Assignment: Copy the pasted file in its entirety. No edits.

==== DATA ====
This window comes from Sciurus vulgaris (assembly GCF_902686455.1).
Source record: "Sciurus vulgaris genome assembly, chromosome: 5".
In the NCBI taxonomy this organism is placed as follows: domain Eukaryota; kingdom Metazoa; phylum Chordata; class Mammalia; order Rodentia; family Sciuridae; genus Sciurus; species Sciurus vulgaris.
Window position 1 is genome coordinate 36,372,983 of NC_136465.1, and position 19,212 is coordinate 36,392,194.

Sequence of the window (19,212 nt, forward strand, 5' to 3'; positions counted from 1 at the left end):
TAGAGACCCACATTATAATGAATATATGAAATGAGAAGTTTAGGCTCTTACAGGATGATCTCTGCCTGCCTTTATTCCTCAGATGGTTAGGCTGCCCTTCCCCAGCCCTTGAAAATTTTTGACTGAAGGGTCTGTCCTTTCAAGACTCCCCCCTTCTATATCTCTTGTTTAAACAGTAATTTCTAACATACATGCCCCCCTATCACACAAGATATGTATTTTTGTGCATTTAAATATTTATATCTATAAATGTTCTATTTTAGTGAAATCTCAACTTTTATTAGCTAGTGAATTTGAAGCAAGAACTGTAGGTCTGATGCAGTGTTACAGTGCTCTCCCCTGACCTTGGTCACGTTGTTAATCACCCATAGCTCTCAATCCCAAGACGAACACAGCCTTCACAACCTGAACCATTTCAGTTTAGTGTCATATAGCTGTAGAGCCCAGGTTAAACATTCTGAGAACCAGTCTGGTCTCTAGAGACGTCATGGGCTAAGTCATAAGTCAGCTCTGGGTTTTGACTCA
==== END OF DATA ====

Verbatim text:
This window comes from Sciurus vulgaris (assembly GCF_902686455.1).
Source record: "Sciurus vulgaris genome assembly, chromosome: 5".
In the NCBI taxonomy this organism is placed as follows: domain Eukaryota; kingdom Metazoa; phylum Chordata; class Mammalia; order Rodentia; family Sciuridae; genus Sciurus; species Sciurus vulgaris.
Window position 1 is genome coordinate 36,372,983 of NC_136465.1, and position 19,212 is coordinate 36,392,194.

Sequence of the window (19,212 nt, forward strand, 5' to 3'; positions counted from 1 at the left end):
TAGAGACCCACATTATAATGAATATATGAAATGAGAAGTTTAGGCTCTTACAGGATGATCTCTGCCTGCCTTTATTCCTCAGATGGTTAGGCTGCCCTTCCCCAGCCCTTGAAAATTTTTGACTGAAGGGTCTGTCCTTTCAAGACTCCCCCCTTCTATATCTCTTGTTTAAACAGTAATTTCTAACATACATGCCCCCCTATCACACAAGATATGTATTTTTGTGCATTTAAATATTTATATCTATAAATGTTCTATTTTAGTGAAATCTCAACTTTTATTAGCTAGTGAATTTGAAGCAAGAACTGTAGGTCTGATGCAGTGTTACAGTGCTCTCCCCTGACCTTGGTCACGTTGTTAATCACCCATAGCTCTCAATCCCAAGACGAACACAGCCTTCACAACCTGAACCATTTCAGTTTAGTGTCATATAGCTGTAGAGCCCAGGTTAAACATTCTGAGAACCAGTCTGGTCTCTAGAGACGTCATGGGCTAAGTCATAAGTCAGCTCTGGGTTTTGACTCA